Here's What Actually Shuts Down During A Government Shutdown
Spoiler alert: nothing good.LEARN MORE
Congress has until Dec. 8 to avert a shutdown.
Congress is starring in another installment of "Are We Going to Shut Down the Government This Month?" And this time, the big fight is over protections for recipients of DACA, or "Dreamers."
Republicans know they'll need Democrats to get a year-end spending bill passed in the House, and some Democrats are willing to withhold their votes unless there's a deal to protect Dreamers from deportation.
"Conservatives in the House ... don't want to see some kind of DACA fix in a spending measure in early December. And then you have liberal Democrats on the opposite ends of the spectrum, and they say it has to be in there," Politico immigration reporter Ted Hesson told Newsy.
Some moderate Republicans are on board with a DACA fix. Earlier in November, 15 Republican House members called on House Speaker Paul Ryan to get something done by the end of the year. But the party still has to work out what that fix would look like.
"Some Republicans think it can be done in different ways — maybe a smaller subset of people, a little narrower, a little more restrictive. What vehicle they choose can be a part of the dividing line," Hesson said.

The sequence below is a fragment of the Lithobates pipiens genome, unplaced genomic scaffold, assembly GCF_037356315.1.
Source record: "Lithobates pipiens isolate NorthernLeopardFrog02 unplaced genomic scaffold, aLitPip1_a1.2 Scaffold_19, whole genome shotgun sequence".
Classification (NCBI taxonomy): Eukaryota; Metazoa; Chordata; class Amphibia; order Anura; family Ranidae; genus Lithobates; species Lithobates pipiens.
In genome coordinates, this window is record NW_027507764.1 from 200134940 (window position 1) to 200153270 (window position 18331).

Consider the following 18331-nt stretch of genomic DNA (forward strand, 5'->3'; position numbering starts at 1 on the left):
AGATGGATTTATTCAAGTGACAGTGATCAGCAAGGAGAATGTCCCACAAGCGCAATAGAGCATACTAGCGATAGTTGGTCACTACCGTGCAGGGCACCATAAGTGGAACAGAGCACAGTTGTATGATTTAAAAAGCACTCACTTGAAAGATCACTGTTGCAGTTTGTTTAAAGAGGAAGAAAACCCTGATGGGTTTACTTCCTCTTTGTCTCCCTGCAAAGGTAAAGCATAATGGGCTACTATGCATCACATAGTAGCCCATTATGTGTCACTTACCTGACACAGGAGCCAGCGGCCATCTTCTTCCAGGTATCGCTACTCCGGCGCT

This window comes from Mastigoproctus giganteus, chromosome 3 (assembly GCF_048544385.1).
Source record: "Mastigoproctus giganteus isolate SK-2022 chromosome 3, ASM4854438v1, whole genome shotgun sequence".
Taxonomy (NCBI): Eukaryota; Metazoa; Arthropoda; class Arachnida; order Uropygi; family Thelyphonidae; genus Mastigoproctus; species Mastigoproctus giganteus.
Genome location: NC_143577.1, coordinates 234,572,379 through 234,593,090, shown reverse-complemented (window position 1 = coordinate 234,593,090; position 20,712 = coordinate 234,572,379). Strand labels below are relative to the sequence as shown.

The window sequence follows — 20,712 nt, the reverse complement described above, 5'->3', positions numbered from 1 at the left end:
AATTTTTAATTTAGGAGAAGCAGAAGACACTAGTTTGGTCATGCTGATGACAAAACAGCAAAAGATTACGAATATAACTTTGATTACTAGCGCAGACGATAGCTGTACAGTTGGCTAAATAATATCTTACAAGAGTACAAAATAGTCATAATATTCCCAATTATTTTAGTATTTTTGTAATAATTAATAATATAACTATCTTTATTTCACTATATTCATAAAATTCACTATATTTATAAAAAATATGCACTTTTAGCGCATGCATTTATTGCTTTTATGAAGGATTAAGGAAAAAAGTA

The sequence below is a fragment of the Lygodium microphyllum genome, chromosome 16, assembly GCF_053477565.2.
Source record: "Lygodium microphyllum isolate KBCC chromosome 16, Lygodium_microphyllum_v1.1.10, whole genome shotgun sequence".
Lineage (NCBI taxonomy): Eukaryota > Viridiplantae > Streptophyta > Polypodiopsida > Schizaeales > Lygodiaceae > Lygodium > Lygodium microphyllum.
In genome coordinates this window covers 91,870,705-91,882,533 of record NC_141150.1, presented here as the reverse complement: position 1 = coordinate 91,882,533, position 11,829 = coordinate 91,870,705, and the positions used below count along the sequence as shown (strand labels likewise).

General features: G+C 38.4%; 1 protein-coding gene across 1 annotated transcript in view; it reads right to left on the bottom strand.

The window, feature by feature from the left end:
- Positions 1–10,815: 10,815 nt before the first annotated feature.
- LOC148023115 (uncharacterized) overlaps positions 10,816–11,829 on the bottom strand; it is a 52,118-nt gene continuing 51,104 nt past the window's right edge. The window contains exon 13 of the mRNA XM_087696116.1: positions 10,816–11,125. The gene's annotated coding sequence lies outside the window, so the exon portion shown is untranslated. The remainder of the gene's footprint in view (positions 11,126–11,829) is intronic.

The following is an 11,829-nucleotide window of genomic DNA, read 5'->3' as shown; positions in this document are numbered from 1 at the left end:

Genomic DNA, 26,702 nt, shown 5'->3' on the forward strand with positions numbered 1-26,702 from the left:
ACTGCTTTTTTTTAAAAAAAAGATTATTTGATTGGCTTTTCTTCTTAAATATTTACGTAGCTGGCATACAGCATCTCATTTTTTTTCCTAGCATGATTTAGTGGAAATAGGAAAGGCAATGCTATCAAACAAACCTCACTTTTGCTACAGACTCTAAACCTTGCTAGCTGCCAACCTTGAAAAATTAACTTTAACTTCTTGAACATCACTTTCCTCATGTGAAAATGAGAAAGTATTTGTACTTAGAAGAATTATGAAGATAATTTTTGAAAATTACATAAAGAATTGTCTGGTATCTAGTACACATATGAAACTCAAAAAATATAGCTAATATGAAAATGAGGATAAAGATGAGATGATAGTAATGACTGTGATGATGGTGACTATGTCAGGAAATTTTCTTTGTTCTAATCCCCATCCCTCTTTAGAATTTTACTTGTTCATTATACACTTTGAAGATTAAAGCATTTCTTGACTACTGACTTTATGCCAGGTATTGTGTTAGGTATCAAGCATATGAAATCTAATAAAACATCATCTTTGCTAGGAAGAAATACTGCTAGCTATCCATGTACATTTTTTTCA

Republicans who want a clean spending bill argue DACA protections should be taken care of separately. Democrats say the spending bill gives them the leverage to make sure this actually gets done.
It's not clear how much of the shutdown talk is just that: talk. But one thing is clear: Both sides want to be able to blame the other.
"No one wants the federal government to shut down, period. But if it does, neither party wants to be the one that the blame gets pinned on," Hesson said.
Right now, it's not really clear who would take the fall if it does happen. But after the Sen. Ted Cruz-led shutdown of 2013, Republicans ended up on the losing end of polls. One poll at the time found more than three-quarters of Americans disapproved of how the GOP handled budget negotiations.
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Christopher Cadelago and Jennifer Haberkorn with Politico joined Scripps News National Correspondents Chuck Stokes and Joe St. George.
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